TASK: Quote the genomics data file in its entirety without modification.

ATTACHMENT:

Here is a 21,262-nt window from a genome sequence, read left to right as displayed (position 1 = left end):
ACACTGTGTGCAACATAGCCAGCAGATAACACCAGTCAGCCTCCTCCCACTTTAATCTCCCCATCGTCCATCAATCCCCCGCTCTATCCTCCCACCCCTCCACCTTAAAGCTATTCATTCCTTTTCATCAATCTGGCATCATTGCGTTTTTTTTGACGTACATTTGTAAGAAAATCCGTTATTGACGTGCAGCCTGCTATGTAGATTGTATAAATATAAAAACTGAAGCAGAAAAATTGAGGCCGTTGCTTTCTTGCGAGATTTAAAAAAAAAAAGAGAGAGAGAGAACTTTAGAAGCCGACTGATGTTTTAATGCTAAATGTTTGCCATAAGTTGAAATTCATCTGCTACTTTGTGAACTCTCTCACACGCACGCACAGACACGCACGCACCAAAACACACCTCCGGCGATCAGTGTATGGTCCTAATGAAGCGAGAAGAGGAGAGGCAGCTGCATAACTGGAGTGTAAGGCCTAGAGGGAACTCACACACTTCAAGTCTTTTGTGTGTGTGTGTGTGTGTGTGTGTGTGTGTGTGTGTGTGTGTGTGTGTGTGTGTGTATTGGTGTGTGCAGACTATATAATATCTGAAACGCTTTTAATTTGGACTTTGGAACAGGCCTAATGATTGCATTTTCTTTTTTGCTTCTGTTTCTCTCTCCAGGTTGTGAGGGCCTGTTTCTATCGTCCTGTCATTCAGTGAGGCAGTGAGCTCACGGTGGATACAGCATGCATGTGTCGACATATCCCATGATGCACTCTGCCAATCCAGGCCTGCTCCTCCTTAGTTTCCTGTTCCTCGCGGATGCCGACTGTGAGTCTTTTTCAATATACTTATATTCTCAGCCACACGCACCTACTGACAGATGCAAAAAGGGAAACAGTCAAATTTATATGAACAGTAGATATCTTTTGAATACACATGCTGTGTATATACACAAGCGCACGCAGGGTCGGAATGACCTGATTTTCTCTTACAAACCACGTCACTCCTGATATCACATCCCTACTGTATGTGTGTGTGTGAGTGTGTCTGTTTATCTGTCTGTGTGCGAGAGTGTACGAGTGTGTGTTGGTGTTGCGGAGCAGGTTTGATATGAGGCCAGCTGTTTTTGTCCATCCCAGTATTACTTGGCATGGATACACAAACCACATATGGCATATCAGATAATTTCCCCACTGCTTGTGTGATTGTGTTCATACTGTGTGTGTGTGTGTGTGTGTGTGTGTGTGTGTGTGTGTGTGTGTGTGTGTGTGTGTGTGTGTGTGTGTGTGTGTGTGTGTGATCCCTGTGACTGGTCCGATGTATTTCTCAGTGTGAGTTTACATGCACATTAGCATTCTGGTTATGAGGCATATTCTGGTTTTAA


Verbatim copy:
Here is a 21,262-nt window from a genome sequence, read left to right as displayed (position 1 = left end):
ACACTGTGTGCAACATAGCCAGCAGATAACACCAGTCAGCCTCCTCCCACTTTAATCTCCCCATCGTCCATCAATCCCCCGCTCTATCCTCCCACCCCTCCACCTTAAAGCTATTCATTCCTTTTCATCAATCTGGCATCATTGCGTTTTTTTTGACGTACATTTGTAAGAAAATCCGTTATTGACGTGCAGCCTGCTATGTAGATTGTATAAATATAAAAACTGAAGCAGAAAAATTGAGGCCGTTGCTTTCTTGCGAGATTTAAAAAAAAAAAGAGAGAGAGAGAACTTTAGAAGCCGACTGATGTTTTAATGCTAAATGTTTGCCATAAGTTGAAATTCATCTGCTACTTTGTGAACTCTCTCACACGCACGCACAGACACGCACGCACCAAAACACACCTCCGGCGATCAGTGTATGGTCCTAATGAAGCGAGAAGAGGAGAGGCAGCTGCATAACTGGAGTGTAAGGCCTAGAGGGAACTCACACACTTCAAGTCTTTTGTGTGTGTGTGTGTGTGTGTGTGTGTGTGTGTGTGTGTGTGTGTGTGTGTGTGTGTATTGGTGTGTGCAGACTATATAATATCTGAAACGCTTTTAATTTGGACTTTGGAACAGGCCTAATGATTGCATTTTCTTTTTTGCTTCTGTTTCTCTCTCCAGGTTGTGAGGGCCTGTTTCTATCGTCCTGTCATTCAGTGAGGCAGTGAGCTCACGGTGGATACAGCATGCATGTGTCGACATATCCCATGATGCACTCTGCCAATCCAGGCCTGCTCCTCCTTAGTTTCCTGTTCCTCGCGGATGCCGACTGTGAGTCTTTTTCAATATACTTATATTCTCAGCCACACGCACCTACTGACAGATGCAAAAAGGGAAACAGTCAAATTTATATGAACAGTAGATATCTTTTGAATACACATGCTGTGTATATACACAAGCGCACGCAGGGTCGGAATGACCTGATTTTCTCTTACAAACCACGTCACTCCTGATATCACATCCCTACTGTATGTGTGTGTGTGAGTGTGTCTGTTTATCTGTCTGTGTGCGAGAGTGTACGAGTGTGTGTTGGTGTTGCGGAGCAGGTTTGATATGAGGCCAGCTGTTTTTGTCCATCCCAGTATTACTTGGCATGGATACACAAACCACATATGGCATATCAGATAATTTCCCCACTGCTTGTGTGATTGTGTTCATACTGTGTGTGTGTGTGTGTGTGTGTGTGTGTGTGTGTGTGTGTGTGTGTGTGTGTGTGTGTGTGTGTGTGTGTGTGTGTGTGTGATCCCTGTGACTGGTCCGATGTATTTCTCAGTGTGAGTTTACATGCACATTAGCATTCTGGTTATGAGGCATATTCTGGTTTTAA